How Is IUI Different From IVF?

How Is IUI Different From IVF?

Taking a step into parenthood isn’t always easy; some people need extra support from fertility treatments. There are so many fertility treatments that it can become overwhelming when trying to figure out what’s best for you. 

However, with the help of fertility experts like IVF Matters, you’ll be able to discover what treatments can help you conceive. 

Intra-uterine insemination (IUI) and in vitro fertilisation (IVF) are two common types of fertility treatment — but how is IUI different from IVF? 

Discover which fertility treatment could suit you and more with IVF Matters. 

What is IUI?

IUI is a fertility treatment that involves placing sperm directly into the uterus to increase the chances of fertilisation. Doctors often use this procedure when people have difficulty getting pregnant due to low sperm count, ovulation problems or cervical issues.

During an IUI treatment, fertility experts closely monitor the menstrual cycle to determine the best time for insemination. A sperm sample is provided (by the male partner or a donor), ‘washed’ and separated from the seminal fluid to create a concentrated sample. The sperm is then inserted through the vagina and into the uterus using a thin, flexible catheter.

The IUI process is relatively simple and painless and usually takes only a few minutes to complete. It can be performed in a doctor’s office or fertility clinic and does not require anaesthetic. Some women may experience mild cramping or discomfort during or after the procedure, but this usually disappears quickly.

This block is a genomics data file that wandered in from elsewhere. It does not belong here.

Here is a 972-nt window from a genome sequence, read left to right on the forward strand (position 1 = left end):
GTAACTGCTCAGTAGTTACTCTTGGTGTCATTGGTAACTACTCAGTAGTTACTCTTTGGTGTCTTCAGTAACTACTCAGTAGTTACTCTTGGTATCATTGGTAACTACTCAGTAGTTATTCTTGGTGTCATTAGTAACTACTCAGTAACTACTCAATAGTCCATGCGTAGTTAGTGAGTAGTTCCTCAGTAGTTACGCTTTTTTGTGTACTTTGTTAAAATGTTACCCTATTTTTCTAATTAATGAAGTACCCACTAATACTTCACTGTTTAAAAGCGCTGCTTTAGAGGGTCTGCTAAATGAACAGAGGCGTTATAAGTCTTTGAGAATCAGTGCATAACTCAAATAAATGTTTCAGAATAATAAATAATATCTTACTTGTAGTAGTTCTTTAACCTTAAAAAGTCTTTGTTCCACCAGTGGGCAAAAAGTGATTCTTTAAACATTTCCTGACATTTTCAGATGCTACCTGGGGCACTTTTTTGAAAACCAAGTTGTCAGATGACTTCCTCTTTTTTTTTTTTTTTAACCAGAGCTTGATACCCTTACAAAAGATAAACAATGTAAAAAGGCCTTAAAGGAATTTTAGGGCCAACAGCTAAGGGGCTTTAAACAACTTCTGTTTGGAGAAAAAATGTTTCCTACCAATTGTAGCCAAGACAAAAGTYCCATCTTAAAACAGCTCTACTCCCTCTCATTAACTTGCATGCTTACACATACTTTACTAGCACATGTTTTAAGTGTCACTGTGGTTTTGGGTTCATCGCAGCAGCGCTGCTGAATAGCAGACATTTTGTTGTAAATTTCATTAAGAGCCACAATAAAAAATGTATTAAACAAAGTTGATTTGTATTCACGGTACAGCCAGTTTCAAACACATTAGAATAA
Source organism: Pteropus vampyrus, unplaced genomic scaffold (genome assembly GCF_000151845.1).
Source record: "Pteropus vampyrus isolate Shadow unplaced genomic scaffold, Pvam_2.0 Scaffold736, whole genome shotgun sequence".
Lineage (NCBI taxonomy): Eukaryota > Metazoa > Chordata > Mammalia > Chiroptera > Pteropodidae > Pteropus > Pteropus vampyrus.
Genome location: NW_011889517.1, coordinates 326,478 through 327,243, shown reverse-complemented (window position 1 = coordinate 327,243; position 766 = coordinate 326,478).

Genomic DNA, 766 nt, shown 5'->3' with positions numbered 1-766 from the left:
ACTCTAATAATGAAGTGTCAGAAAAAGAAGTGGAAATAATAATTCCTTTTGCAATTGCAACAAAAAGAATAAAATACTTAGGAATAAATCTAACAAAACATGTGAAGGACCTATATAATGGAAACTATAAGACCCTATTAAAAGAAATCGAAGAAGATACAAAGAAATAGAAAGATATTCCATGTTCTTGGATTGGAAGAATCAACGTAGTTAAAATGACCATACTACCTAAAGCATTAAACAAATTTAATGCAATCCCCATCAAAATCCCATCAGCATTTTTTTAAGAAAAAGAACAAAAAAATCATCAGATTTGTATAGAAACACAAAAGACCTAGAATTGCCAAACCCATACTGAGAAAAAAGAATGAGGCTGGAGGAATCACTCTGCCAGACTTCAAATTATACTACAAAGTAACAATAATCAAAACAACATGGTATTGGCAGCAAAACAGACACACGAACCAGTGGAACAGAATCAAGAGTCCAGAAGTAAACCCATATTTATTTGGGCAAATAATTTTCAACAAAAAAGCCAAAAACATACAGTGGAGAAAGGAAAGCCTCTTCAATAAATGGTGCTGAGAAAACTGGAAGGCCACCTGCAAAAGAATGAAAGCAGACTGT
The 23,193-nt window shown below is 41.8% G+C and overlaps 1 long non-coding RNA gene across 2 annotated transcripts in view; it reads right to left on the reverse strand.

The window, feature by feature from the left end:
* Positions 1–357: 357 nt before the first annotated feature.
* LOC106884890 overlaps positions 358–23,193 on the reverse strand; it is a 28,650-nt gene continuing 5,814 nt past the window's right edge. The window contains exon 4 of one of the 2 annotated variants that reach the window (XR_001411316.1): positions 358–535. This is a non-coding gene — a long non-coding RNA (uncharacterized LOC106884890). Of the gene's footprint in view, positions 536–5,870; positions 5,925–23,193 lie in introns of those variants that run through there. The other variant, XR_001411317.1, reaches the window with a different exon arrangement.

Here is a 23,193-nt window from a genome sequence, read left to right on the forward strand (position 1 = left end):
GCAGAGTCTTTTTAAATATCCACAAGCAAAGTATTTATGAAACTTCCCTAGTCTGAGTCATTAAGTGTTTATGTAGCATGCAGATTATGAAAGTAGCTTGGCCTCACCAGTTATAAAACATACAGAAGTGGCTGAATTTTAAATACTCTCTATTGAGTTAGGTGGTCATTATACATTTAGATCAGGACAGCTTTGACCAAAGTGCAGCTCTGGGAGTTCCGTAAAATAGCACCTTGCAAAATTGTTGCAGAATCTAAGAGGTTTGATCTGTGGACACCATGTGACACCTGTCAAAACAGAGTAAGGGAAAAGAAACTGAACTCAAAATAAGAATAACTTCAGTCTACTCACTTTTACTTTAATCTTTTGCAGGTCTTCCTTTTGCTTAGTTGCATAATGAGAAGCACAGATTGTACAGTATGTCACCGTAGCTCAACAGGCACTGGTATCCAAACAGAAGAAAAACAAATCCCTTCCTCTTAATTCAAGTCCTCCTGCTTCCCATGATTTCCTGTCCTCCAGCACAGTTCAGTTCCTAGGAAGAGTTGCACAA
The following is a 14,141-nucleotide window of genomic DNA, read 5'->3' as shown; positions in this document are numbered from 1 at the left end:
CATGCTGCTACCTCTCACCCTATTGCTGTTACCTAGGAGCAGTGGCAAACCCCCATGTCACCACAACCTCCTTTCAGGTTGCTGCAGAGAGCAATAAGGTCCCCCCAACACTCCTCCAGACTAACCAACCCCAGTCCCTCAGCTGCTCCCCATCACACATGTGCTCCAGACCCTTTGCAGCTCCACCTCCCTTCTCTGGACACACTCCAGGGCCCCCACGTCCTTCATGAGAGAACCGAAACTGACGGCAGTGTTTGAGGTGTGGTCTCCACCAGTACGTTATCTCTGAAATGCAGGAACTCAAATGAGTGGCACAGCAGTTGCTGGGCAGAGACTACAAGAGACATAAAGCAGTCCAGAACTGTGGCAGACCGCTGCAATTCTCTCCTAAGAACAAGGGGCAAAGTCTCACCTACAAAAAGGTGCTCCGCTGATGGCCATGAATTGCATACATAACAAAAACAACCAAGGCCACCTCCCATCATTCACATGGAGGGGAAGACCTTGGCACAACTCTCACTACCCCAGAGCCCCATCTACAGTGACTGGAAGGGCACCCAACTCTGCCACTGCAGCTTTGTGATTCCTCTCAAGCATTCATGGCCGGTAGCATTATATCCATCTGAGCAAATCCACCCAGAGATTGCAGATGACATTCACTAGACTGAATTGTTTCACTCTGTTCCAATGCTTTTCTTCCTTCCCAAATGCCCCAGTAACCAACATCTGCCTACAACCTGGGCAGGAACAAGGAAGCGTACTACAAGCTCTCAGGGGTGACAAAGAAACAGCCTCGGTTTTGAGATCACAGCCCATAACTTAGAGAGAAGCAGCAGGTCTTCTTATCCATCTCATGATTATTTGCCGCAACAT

What is IVF?

IVF is a fertility treatment that involves fertilising an egg with sperm outside the body in a laboratory and then transferring the resulting embryo(s) back into the uterus.

During IVF treatment, fertility medications are taken to stimulate the ovaries to produce multiple eggs. These eggs are retrieved from the ovaries using an ultrasound-guided needle, combined with sperm in a laboratory dish and monitored by an Embryologist to see if fertilisation occurs.

If fertilisation occurs and an embryo develops, it can be transferred back into the uterus using a catheter. Your fertility expert may give you additional medication to help support the implantation process. 

A pregnancy test is performed about two weeks after the embryo transfer to see if the treatment was successful.

The IVF process can be physically and emotionally demanding and take several weeks to complete. Fertility experts often use it when other fertility treatments have been unsuccessful or when there are more complex fertility issues, such as blocked fallopian tubes or severe male infertility.

What are the main differences between IUI and IVF?

There are several differences between IUI and IVF, and they can be one of the deciding factors as to which one you decide to have done. 

The process